Two Ways To Help Prevent Swarming
Spring is the time for swarming. And it’s natural for bees to swarm. The main reason for swarming is because of pressure and crowding within the hive. But also because they ran out of food.
So, there are a couple of techniques beekeepers have used that help relieve that pressure and crowding inside the hive.
- First of all, reverse the hive boxes – Switch the top box with the bees to the bottom for Spring. The honey dome where the bees are acts as a natural Queen Excluder.
- Or, there’s Checkerboarding: A technique called “Checkerboarding” helps to relieve that pressure in the hive. Place new frames between combed frames. That’s a very simple description to such an important spring management tip.
Hence, I’ve included some links to excellent videos on You Tube here and here describing these two techniques. When researching the history, I have found articles and videos claiming one method to be better than the other.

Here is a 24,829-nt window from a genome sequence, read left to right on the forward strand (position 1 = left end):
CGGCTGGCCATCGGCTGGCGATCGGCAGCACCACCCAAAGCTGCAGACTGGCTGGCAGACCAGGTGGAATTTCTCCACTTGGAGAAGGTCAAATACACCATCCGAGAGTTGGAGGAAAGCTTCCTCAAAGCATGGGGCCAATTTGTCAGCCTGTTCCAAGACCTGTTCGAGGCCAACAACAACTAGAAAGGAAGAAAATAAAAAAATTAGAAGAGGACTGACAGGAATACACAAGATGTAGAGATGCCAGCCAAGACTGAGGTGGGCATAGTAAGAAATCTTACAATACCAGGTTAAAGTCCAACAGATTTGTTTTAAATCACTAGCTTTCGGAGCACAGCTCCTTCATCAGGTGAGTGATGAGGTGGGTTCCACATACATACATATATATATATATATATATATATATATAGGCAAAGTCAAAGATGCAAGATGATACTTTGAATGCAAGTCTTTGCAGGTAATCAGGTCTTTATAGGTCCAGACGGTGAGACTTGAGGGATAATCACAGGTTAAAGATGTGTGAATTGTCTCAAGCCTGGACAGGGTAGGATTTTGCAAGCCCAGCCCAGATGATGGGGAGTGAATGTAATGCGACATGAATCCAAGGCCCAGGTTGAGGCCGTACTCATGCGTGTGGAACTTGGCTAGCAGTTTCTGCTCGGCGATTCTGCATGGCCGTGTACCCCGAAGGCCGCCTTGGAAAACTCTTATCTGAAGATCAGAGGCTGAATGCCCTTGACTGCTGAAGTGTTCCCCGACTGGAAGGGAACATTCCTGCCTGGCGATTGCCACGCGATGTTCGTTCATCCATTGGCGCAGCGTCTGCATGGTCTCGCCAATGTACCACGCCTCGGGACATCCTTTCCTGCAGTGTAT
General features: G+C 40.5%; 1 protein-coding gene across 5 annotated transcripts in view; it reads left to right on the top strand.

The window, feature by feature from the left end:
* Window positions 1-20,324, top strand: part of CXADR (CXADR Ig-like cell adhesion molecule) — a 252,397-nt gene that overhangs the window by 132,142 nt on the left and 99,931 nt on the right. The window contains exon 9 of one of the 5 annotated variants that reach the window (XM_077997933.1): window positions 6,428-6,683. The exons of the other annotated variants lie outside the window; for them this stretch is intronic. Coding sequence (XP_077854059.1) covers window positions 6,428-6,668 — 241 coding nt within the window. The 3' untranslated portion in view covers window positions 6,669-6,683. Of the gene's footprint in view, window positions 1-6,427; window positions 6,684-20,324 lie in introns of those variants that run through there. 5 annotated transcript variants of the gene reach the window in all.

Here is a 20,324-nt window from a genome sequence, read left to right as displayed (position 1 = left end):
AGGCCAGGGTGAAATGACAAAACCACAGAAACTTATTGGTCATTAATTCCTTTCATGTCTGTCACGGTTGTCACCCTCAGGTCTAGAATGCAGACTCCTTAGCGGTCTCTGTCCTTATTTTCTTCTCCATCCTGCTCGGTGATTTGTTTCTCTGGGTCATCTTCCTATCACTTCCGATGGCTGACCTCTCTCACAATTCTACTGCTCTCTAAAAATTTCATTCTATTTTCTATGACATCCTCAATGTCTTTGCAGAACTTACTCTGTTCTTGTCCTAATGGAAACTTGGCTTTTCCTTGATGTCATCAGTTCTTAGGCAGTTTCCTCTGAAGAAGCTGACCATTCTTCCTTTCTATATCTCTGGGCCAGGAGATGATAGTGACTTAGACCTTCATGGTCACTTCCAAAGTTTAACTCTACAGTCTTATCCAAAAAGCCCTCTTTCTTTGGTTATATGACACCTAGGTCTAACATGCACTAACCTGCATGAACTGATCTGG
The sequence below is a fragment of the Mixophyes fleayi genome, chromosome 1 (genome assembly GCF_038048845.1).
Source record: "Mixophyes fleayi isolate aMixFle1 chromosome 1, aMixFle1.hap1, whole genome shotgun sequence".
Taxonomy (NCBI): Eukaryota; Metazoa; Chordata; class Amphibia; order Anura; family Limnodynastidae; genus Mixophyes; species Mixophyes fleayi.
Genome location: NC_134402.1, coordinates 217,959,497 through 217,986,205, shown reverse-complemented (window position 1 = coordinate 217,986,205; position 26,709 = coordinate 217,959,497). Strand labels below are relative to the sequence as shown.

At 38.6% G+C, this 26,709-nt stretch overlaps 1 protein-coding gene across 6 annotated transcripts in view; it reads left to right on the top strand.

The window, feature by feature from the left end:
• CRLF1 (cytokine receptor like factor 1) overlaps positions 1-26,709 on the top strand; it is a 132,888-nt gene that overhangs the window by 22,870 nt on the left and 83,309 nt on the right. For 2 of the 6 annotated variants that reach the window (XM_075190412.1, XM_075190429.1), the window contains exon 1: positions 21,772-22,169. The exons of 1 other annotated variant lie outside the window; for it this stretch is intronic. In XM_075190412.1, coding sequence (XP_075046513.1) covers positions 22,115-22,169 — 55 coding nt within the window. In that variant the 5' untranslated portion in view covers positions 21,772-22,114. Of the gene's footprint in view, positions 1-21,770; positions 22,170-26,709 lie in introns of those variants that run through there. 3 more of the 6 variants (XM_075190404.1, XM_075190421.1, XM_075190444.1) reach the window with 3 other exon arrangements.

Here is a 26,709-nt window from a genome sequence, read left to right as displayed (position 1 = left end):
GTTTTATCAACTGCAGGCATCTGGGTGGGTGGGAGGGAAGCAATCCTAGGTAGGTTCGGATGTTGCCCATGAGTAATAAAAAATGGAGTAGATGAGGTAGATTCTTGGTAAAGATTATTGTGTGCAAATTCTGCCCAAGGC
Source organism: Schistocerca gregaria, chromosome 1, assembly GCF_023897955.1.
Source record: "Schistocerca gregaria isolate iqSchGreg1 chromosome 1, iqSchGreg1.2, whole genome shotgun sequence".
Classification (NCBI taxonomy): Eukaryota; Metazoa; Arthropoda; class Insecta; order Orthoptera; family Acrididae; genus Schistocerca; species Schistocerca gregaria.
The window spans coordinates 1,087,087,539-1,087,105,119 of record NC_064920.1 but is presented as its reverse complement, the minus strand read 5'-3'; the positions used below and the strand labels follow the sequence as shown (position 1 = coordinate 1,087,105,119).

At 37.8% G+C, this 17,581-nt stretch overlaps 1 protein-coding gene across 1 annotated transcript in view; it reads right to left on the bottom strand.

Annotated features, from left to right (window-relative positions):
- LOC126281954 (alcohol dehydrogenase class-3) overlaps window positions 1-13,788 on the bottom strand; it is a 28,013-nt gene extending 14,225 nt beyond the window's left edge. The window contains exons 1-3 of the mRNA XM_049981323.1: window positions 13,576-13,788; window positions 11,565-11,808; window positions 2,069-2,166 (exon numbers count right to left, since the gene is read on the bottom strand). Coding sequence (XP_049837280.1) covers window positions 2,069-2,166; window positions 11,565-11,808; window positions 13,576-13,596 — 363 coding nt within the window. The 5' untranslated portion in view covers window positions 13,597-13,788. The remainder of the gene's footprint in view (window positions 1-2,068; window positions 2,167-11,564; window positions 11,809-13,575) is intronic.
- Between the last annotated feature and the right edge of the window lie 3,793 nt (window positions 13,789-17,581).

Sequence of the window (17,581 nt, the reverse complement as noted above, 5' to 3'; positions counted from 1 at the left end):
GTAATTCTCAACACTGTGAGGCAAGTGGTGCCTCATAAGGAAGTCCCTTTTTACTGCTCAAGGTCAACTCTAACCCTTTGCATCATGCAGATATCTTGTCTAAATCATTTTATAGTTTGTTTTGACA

Of course, each one says the other is the most horrible method…You catch my drift. So, what do you do?
Well, that’s what your groupies and your mentor is for. My advice is always to do what your neighbors are doing. Use the same methods they have been using because more than likely what works for them will also work for you.
So, really it’s up to you. Pull all your resources together and use the method to develop a honey bee management swarm plan that’s right for your bees, your location and you as the beekeeper.
And Get Ready For A New Year of Beekeeping
In conclusion, the next season of beekeeping is upon it. And Spring is such an amazing season of warmer weather and new beginnings. How exciting!
Also, how lucky we are to be living this great life as beekeepers. I don’t know about you, but every year at the end of winter, I begin to get anxious about the new season. It’s just so fun to see bees buzzing around when the weather gets warmer.
Furthermore, it makes me think about my next year beekeeping goals:
- What will the new year of beekeeping bring?
- How can I make it amazing?
- What could I do differently to make it even better than the last?
Finally, these are questions that every beekeeper should ask if they want to learn, grow and become a more successful beekeeper. I hope I’ve given you some great tips to help you develop your very own honey bee management plan for the spring season.
Happy Spring! What are your best beekeeping tips for honey bee management?
~ Much Love ~
Believer. Teacher. Mommy to Girls & Goats. Lover of the land. Farm Fresh Foodie. Wellness Coach. Welcome to my Rural Life!